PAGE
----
Washington’s construction statute of repose gives immunity to responsible people for damages that do not accrue until 6 years after the project — whether a bridge, a highrise, earthquake retrofitting or anything other than a condominium, which is 4 years — is put into the stream of commerce. This puts the burden of catastrophes on the victims.
Statutes of repose have been attacked constitutionally in a number of states. The result has usually been that the state legislature — at the behest of the building and insurance lobbies — passes a new law meeting, or appearing to meet, the unconstitutional aspects of the overturned law. Over the last several years the use of the statute of repose to avoid liability has increased. Increasingly we are hearing outcries about the injustice of its application.
In Minnesota a bridge failed killing many people. The local government had paid for a one hundred year bridge but when it failed after fewer than 20 years because of a design defect, the responsible people were render immune from suit by that state’s 10 year statute of repose. Only this summer — after the disaster — did legal professionals express outrage at the injustice of being unable to enforce warranties and representations that were a material part of the purchase price of the bridge.
In New Jersey the Supreme Court is considering a case in which a condominium developer made express representations to consumers knowing that they would rely on them. When these representation turned out to be false, the developer hid behind the statute of repose.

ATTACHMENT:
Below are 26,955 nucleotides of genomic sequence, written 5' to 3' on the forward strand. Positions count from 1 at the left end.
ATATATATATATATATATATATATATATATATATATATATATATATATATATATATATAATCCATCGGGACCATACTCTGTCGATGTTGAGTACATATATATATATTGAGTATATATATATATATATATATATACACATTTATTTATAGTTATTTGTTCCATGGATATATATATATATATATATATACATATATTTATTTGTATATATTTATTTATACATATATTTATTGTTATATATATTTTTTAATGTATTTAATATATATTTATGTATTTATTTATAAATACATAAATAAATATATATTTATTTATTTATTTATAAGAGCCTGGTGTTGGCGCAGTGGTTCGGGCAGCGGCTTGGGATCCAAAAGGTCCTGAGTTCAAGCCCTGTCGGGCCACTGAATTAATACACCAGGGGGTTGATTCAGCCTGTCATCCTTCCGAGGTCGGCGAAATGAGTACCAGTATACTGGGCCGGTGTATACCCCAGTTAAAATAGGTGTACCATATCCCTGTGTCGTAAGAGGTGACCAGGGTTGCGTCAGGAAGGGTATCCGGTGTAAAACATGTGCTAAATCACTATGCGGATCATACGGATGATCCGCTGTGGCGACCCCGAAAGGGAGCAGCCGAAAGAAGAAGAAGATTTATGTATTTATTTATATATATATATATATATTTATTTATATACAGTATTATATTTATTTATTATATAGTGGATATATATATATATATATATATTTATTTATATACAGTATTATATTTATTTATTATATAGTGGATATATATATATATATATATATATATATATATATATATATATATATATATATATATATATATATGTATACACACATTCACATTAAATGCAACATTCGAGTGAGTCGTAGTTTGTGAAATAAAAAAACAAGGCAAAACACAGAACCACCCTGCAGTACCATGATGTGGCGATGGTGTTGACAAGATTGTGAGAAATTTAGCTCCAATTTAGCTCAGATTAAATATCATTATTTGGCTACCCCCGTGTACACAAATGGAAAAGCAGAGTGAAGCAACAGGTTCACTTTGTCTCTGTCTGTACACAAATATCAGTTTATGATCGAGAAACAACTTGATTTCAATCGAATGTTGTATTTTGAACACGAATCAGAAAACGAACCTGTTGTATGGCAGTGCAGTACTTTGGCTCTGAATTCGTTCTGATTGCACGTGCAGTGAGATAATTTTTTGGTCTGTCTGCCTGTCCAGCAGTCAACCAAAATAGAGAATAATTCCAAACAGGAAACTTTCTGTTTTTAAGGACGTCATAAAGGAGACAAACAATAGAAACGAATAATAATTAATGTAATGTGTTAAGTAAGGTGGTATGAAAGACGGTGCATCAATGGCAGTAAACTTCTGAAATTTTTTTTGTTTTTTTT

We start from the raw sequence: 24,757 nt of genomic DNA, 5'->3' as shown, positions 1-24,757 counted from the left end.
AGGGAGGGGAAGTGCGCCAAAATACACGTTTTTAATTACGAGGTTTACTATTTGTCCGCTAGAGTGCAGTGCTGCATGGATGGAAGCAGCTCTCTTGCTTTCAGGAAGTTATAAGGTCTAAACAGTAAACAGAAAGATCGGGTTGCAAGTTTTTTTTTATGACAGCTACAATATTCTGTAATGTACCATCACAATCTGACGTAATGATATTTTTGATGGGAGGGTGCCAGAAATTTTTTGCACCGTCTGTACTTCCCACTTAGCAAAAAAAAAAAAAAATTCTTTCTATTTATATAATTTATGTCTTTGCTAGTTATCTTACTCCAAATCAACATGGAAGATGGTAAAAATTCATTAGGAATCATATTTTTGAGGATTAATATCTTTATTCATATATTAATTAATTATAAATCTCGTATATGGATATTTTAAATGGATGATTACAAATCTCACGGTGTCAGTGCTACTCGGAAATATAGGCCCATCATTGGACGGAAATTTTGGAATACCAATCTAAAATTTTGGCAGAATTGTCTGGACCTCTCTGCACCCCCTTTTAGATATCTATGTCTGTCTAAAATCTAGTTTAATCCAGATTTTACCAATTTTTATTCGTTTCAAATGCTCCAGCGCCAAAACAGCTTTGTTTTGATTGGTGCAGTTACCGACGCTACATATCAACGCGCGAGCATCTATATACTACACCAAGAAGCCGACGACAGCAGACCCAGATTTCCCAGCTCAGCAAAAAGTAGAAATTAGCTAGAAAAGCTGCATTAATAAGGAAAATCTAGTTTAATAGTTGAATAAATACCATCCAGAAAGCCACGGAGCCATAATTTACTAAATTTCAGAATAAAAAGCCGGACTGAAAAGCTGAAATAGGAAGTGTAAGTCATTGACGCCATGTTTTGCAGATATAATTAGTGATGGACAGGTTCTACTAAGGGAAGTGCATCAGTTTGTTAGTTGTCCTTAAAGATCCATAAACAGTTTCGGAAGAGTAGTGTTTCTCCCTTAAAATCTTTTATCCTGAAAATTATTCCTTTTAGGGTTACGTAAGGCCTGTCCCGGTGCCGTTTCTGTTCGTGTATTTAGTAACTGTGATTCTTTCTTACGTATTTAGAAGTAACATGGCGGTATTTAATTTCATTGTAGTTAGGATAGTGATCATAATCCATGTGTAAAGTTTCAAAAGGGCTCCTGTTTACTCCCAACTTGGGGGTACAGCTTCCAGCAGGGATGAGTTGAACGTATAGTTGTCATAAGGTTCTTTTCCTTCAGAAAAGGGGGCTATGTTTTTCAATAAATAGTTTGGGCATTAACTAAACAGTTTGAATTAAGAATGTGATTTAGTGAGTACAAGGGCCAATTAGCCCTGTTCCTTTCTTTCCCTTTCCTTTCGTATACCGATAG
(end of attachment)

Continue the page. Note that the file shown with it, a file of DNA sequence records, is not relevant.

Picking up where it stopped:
It is terribly hard to find a reasonable justification for Washington’s 6 year statute of repose, particularly when a new building is usually given a useful life of around forty years. Projections, pricing and even tax depreciation are based on the useful life of the building, bridge or other improvement. Despite all this we give immunity to everyone in the construction industry after 4 or 6 years.
The excuse — and it is a transparent excuse — for the law is that it would be too hard to determine the cause of a catastrophe after 4 years in the case of a condomium and 6 years with all other construction. The 4 year condominium law was passed however only because the responsible parties could be identified with certainty and there is absolutely no engineering difficulty determining causation that occurs after 6 years. Furthermore, the burden is on the plaintiff to prove causation so if it can’t be proven the suit fails. It is said sometimes that there might be intervening causes but this too is something that the system is supposed to address anyway before a judgment can be entered.